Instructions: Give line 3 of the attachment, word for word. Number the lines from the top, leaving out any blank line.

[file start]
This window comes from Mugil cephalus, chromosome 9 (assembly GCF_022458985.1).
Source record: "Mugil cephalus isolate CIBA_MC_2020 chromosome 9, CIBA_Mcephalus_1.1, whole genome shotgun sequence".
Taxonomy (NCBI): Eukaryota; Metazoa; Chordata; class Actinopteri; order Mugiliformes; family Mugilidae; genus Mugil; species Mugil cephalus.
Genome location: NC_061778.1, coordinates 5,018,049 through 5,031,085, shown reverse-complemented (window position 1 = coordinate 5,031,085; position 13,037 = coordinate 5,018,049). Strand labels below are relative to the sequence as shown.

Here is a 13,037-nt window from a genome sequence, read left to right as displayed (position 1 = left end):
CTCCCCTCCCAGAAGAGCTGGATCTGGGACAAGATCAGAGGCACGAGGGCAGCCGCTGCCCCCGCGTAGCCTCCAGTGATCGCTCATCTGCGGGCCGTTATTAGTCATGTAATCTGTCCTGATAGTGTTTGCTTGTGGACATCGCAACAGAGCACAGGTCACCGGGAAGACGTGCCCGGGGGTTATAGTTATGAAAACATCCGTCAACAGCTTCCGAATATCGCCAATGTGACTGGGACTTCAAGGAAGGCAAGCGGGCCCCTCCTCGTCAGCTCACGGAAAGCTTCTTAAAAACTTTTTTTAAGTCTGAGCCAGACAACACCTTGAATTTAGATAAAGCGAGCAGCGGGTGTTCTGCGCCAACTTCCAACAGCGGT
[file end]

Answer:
Taxonomy (NCBI): Eukaryota; Metazoa; Chordata; class Actinopteri; order Mugiliformes; family Mugilidae; genus Mugil; species Mugil cephalus.